But I didn’t fit the criteria. I was the wrong age, and for an adult, the wrong gender. I hurt only on one side. I also don’t live in a third world country which is where it is going to be more common today. Here, they have eradicated it mostly because of flu vaccines in the 1980’s. I didn’t get vaccines. I never got vaccines after I started school, and I never got booster shots. In the mid ’80’s I was a young adult. I had no idea that there were vaccines that I should have gotten or should have be getting. Don’t think that you are doing yourself or your child a favor by refusing to get vaccinated. It’s not worth the risk. I had no immunity to the virus that attacked me and threatened my life.
The steriods given me the first night had kept the swelling from cutting off my airway. They had saved my life. I would not have lived to daylight had they not given me steriods and antibiotics. However, not knowing what was wrong, since this wasn’t something to really look for, they didn’t cure me. The second time at the ER, they called my ENT doctor that sees me for my ears once a year and makes me laugh. He was very confused, and said “But I see her for her ears, not her throat” to which the ER doctor replied, “Well, tonight she can’t swallow”. Since Sentera Norfolk General Hospital is a teaching hospital associated with Eastern Virginia Medical school, and my doctor is an attending, and because I couldn’t stay where I was, I got sent by ambulance to Norfolk. After being scoped and treated to a picture of an angry red epiglottis, I spent the night and the whole next morning being filled with steroids and antibiotics. I have more steriods and antibiotics yet to take. I see my doctor on Tuesday for a followup checkup and another look with the scope.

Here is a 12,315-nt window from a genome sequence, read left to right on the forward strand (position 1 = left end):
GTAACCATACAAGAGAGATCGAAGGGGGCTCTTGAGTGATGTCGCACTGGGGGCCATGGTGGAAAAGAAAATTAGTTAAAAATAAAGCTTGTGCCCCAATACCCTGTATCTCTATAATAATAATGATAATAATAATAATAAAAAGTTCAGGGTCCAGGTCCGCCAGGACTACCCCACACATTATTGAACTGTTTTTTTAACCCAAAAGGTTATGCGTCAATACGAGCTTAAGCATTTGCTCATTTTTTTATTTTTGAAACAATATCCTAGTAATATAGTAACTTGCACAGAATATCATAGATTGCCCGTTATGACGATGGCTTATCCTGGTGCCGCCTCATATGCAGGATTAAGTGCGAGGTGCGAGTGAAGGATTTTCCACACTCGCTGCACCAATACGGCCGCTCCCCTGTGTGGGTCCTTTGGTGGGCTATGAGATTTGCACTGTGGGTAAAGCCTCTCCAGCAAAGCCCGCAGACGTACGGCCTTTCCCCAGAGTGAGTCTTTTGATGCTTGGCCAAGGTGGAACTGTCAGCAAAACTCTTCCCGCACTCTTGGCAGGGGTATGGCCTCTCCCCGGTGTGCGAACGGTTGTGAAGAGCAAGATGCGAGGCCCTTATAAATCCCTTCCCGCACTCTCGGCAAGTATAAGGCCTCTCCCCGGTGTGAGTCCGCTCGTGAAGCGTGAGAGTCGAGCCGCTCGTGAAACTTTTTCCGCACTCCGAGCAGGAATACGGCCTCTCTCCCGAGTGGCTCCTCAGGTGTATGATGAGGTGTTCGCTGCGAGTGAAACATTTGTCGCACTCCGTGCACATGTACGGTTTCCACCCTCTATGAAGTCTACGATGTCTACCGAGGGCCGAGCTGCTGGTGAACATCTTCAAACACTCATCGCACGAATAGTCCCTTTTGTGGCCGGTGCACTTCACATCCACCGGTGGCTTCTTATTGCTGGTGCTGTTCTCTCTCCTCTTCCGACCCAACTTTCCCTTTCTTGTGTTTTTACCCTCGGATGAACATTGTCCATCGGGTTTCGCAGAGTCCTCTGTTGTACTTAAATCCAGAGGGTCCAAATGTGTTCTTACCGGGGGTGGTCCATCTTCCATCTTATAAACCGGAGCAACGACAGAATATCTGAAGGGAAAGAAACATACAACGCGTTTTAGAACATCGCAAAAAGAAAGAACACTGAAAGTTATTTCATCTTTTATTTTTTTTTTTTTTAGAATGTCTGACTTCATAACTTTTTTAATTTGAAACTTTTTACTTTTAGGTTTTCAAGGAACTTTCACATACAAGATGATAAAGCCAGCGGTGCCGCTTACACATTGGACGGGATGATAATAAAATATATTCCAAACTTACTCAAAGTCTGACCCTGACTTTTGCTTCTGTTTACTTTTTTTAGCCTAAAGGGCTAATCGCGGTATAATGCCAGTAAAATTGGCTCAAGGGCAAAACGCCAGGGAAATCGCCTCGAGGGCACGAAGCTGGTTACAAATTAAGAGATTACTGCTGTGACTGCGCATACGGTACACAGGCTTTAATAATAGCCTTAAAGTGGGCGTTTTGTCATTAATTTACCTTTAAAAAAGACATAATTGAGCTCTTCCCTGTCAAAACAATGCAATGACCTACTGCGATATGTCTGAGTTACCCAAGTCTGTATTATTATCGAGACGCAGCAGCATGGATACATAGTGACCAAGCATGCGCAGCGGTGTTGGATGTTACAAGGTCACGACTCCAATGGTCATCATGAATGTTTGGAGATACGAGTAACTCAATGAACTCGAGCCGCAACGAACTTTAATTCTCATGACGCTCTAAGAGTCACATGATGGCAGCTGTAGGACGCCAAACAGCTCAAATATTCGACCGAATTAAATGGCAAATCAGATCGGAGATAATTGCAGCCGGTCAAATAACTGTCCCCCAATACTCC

I saw my doctor early yesterday when he should have been in his office seeing patients. I had been told that the attending would be in to see me, and I knew that the attending was in fact, my personal ENT doctor. But, the time for clinic hours came, so I didn’t expect to see him. I was wrong. He walked in, sat down, and said, “That was odd” to which I agreed, and we talked. He’d taken another look at the CT scan. He finally did see something, but not only did you have to know where to look, it still didn’t look like anything other than a bit of muscus. That’s not going to give you a diagnosis, and even I know that. I didn’t need any other explanation other than that…and I hadn’t even asked for that. Then he went to his office to face the people who had been waiting for him that he was late in seeing.
His visit, even though he didn’t have the time, let me know that he was concerned about me, and interested in getting me well. I had figured that from all the attention and the transfer to Norfolk, and I know that it could be said that he was just doing his job. But he let me know he cared, and I was touched. I’m home, tired, and now that I know what I had, I’m now starting to shake. Today I was worn out and I’m hoping to feel up to driving tomorrow. I’m still thankful to God, modern technology, and competent medical care, and thankful as well to have been spared yet more time on this earth.